The AGA certification guarantees that the milk used to make their 100% grass-fed products comes from cows that are pasture-grazed and fed 100% forage, with no use of grains or grain products. It also prohibits the use of confinements, growth hormones, antibiotics, and GMOs. Mindy Seiffert, Director of Sales and Marketing at Kalona Organics said, “Launching new products with the AGA certification gives us a competitive advantage in the marketplace. Today’s consumers are seeking transparency, credibility, and authenticity when it comes to label claims on their products.”


    Unlike other certifiers, AGA is a national organization, with an actual third party verification process. The inspectors that do the farm visits are agriculture specialists, not paid employees of AGA.


    “Our driving force behind getting AGA certified was transparency. We strive to get third-party verification on any claim we make on our products,” said Phil Forbes, farm liaison for the Kalona SuperNatural brand. “AGA certification helps the consumer feel confident that when we say our kefir [coming soon in 2018] is 100% grass-fed, that it indeed is just exactly that!”


    Kalona SuperNatural’s new kefir products will be the first AGA Certified 100% Grass-fed products on the market, with more to follow. These products will start shipping in January 2018.


    Kalona SuperNatural™, is based in a thriving organic farming community in the heartland of America – Kalona, Iowa. They work with small, sustainable Amish and Mennonite family farms to produce delicious, minimally-processed organic dairy products from pasture-grazed cows. Kalona SuperNatural offers a full-line of certified organic dairy products. Learn more at kalonasupernatural.com.


    American Grassfed Association was created in 2003 by a group of producers, food service personnel and consumer interest representatives. The goal of the association is to promote the grassfed industry through government relations, research, concept marketing and public education. The AGA standards are verified by an independent, third-party, on-farm yearly audit. Contact Carrie Balkcom at AGA@americangrassfed.org with media inquiries; for all other grassfed inquiries email Standards@americangrassfed.org. Visit www.americangrassfed.org to learn more.



    Contact: Carrie Balkcom;  Editor@americangrassfed.org



    The Brown Palace Commits to Serving Local and Sustainable Products


    (Denver) Grassfed beef from Flying B Bar Ranch, an American Grassfed Association Certified Producer, is now on the menu at Denver’s Brown Palace restaurants. The new addition is part of the ongoing effort by Chef Garrett Kasper to include as many local and sustainable products as possible in the hotel’s dining rooms.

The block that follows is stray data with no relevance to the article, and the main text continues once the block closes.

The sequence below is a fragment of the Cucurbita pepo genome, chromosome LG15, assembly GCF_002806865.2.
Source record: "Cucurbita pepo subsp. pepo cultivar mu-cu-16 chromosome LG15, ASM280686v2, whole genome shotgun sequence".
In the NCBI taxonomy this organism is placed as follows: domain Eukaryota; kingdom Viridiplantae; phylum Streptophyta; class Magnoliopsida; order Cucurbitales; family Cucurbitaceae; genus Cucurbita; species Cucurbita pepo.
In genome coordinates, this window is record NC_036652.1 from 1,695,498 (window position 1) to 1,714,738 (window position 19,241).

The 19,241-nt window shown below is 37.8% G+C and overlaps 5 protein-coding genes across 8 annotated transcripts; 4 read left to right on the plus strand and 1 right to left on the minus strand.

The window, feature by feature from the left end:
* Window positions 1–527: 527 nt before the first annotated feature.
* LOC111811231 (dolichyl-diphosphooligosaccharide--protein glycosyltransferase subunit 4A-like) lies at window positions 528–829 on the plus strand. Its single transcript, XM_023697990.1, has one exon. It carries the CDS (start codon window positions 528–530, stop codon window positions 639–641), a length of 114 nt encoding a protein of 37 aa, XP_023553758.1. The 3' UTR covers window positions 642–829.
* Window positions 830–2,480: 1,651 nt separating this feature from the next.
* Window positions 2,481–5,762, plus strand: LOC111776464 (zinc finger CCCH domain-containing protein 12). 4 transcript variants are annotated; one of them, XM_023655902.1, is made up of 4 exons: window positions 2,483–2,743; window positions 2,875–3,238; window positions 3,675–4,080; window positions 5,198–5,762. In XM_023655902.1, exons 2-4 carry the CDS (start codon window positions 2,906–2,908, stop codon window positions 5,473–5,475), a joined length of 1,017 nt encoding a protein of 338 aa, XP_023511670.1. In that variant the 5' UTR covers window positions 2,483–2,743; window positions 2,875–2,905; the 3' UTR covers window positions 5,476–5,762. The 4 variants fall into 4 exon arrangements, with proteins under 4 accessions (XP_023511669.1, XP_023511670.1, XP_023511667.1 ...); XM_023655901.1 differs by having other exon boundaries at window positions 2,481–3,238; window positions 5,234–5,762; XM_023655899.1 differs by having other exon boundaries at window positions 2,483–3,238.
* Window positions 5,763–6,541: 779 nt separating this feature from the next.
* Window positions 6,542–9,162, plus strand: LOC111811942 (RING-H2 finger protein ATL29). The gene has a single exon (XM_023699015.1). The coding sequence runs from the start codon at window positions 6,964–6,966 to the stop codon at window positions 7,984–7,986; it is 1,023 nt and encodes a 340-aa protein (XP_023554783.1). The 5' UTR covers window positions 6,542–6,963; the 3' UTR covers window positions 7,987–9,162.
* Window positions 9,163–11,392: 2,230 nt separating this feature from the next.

For Brad and Margaret Buchanan of Flying B Bar in Strasburg, Colo., the opportunity is an affirmation of the work they’ve been doing since buying the ranch several years ago. Their animals are fed a diet of nothing but grass, never confined in a feedlot, and never given antibiotics or hormones. The Buchanans are also committed to conservation, both of the soil and wildlife habitat on the ranch, and the animals are humanely raised and even benefit from Margaret’s skills with massage and Reiki.


    “We’re really stoked about it,” said Brad Buchanan.  “They’ve really impressed us. The Brown Palace is all about local sourcing for everything – vegetables, spices, and now our beef. They’ll be buying whole loins, a fair amount of burger, short ribs, and beef cheeks.”


    Flying B Bar also sells direct to consumers and is working with several other restaurants and retail outlets in the Denver Metro area.



    About American Grassfed Association


    The American Grassfed Association and its network of family farmers and ranchers are transforming the U.S. food system by developing, implementing, and promoting pioneering standards that follow a traditional yet innovative approach to raising livestock and give more Americans the choice to consume well-produced, nutritious, and flavorful meat and dairy. The organization is based in Denver.



  • URGENT: Protect our Farmers and Our Health – Stop SB 1172

    This past weekend, AGA received an action alert from  the Farm and Ranch Freedom Alliance that we felt we needed to share with our producers, supporters, and all farming and grassfed enthusiasts.  Below is their message:

    Today, March 20th, 2016, the Senate Agriculture Committee will hold a hearing on a bill that would strip city and county governments of their ability to protect their farmers and citizens from harm from agricultural chemicals.


    The bill, SB 1172, is deceptively simple. It prevents local governments from regulating “in any manner” either seeds or the cultivation of seeds. But by preventing any regulation on the cultivation of seeds:


    • It would prevent any local regulation to protect farmers from having their crops damaged or killed due to overspray or drift from other farms.